• Goh DYT
      • Mun MW
      • Lee WLJ
      • Teoh OH
      • Rajgor DD.
      A randomised clinical trial to evaluate the safety, fit, comfort of a novel N95 mask in children.
      a direct comparison of the custom mask fitter and N95 respirator comfort level would be useful to study in the future.
      The mask fitter's discomfort may be its most significant limitation as it effects feasibility. On the questionnaire, everyday feasibility was the only question to receive scores on both extremes of the spectrum although most scores were low. Two participants rated feasibility as 10 out of 10, while 13 participants rated it as 4 out of 10 or less. The 2 individuals who rated feasibility as 10 out of 10 were already using their custom mask fitters on a day-to-day basis for several months. Both acknowledged that the mask fitter was initially very uncomfortable, but they became accustomed to wearing it every day.
      An additional limitation to using the custom mask fitter involves the type of regular face mask required. Although the seal around a mask is an important aspect of preventing aerosol transmission, the mask's physical material is another factor. In this study, the mask fitter was placed over an ASTM Level 3 facemask. The specific ASTM Level 3 facemask used in this study has an advertised particle filtration efficiency (PFE) of ≥99% at 0.1 microns and bacterial filtration efficiency (BFE) of ≥99% at 3 microns. A National Institute for Occupational Safety and Health-approved N95 respirator sold by the same manufacturer has the exact same PFE and BFE. Before commencing the study, the authors tested the mask fitter over an ASTM Level 1 mask and found it would fail the QLFT. Thus, ASTM Level 3 masks are required to successfully mimic an N95 respirator with the mask fitter, which are more costly than ASTM Level 1 masks. ASTM Level 2 masks were not tested and present an opportunity for further investigation.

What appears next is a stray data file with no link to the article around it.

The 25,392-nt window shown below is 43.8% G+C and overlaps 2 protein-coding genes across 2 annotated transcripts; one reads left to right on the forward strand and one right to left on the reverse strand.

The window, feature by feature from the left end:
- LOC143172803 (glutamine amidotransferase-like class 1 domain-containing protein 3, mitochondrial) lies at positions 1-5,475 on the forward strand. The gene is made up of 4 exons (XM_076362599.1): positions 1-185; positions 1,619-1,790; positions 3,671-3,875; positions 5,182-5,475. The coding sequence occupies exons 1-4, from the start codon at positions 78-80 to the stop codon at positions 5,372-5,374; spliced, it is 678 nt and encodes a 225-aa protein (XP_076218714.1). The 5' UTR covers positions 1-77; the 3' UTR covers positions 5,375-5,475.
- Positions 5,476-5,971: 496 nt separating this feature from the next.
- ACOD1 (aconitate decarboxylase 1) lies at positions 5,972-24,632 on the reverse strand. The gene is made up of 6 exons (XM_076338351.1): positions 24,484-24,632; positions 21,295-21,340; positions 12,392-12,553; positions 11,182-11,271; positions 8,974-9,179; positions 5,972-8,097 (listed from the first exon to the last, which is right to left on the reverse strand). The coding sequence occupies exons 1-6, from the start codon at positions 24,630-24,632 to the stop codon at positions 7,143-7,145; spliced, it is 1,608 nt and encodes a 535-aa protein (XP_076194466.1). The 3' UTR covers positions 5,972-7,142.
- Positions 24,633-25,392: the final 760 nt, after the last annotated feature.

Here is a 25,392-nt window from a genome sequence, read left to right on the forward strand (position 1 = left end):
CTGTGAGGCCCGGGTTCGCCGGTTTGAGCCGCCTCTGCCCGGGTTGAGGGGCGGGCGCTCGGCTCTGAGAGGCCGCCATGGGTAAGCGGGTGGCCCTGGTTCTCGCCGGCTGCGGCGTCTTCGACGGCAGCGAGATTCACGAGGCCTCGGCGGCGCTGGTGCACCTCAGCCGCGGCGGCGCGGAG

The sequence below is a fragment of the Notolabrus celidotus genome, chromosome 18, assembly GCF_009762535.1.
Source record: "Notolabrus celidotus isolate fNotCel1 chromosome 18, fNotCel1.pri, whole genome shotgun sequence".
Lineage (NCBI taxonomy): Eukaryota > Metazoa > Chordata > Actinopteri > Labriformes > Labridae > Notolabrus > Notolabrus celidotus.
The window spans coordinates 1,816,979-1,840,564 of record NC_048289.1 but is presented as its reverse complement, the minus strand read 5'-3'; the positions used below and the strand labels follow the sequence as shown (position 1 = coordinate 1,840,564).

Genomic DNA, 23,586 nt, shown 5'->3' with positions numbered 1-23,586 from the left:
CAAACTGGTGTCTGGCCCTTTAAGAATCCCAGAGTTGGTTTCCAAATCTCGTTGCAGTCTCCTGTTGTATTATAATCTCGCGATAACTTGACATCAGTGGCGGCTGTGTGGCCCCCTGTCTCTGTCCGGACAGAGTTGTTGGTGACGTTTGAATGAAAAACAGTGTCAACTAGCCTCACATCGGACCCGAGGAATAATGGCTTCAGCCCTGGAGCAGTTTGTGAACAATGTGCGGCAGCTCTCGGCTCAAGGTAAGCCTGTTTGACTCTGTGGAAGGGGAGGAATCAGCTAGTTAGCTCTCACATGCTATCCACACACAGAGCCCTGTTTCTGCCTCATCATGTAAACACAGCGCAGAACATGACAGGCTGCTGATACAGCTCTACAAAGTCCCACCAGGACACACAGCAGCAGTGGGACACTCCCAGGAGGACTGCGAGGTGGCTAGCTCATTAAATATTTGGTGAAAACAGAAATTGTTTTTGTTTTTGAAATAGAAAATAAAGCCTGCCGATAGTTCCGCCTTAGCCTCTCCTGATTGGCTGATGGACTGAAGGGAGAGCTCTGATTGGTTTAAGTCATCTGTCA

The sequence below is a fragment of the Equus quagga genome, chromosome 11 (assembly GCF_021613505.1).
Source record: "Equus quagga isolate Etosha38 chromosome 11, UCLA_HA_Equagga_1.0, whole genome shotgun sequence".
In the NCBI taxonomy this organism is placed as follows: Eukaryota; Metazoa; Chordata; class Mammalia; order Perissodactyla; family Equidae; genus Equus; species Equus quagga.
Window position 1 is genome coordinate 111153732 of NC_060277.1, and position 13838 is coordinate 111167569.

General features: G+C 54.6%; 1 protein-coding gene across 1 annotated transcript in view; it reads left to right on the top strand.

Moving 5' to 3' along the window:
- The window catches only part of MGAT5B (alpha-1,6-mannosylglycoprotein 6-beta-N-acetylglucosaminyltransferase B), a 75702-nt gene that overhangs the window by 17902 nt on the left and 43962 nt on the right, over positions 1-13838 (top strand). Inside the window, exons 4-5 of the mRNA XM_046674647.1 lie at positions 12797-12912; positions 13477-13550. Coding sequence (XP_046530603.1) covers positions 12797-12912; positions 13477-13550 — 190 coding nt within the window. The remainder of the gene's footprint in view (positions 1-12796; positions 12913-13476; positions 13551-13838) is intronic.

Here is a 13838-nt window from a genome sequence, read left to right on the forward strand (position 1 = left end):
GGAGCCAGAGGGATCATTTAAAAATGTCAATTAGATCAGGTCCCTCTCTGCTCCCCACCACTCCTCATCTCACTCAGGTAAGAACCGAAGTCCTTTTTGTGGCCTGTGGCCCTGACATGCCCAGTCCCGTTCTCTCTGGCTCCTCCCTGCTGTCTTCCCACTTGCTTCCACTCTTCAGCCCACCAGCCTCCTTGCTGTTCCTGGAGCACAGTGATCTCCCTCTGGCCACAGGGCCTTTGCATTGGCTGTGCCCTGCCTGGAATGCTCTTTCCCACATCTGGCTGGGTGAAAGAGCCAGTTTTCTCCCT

Finally, there are imitations of the QLFT itself, which has not been shown to be an accurate representation of the respirator's ability to filter all particles.

      McAvoy M, Bui ATN, Hansen C, et al. 3D printed frames to enable reuse and improve the fit of N95 and KN95 respirators. Available at: http://medrxiv.org/lookup/doi/10.1101/2020.07.20.20151019. Accessed November 22, 2020.

      Furthermore, as participants were aware of the goals of this study, there could be an element of participant bias. Additionally, the Likert scales provided in this study ranged from 1 to 10. A 0 to 10 scale would have been more useful, as Likert scales typically have an odd number of selections to allow a midpoint selection. Finally, with its small sample size of only 20 participants, these results are not generalizable to large populations and should be interpreted within its scope as a proof-of-concept study.
      Overall, the 3D-printed custom mask fitter is a potential option for ECPs seeking more robust PPE given the current limited N95 respirator supply. As it is reusable, cost-effective, and custom-designed to each individual, it offers advantages over N95 respirators and may even be further investigated a new form of PPE after the COVID-19 pandemic resolves. However, the custom mask fitter requires further investigation to test its effectiveness through quantitative means, and further design adjustments to improve its comfort, user-friendliness, and everyday feasibility. In its current state, it cannot replace the N95 respirator, but may provide an alternative PPE solution when N95 supplies are limited.

      Footnotes and Disclosure

      The authors have no proprietary or commercial interest in any materials discussed in this article.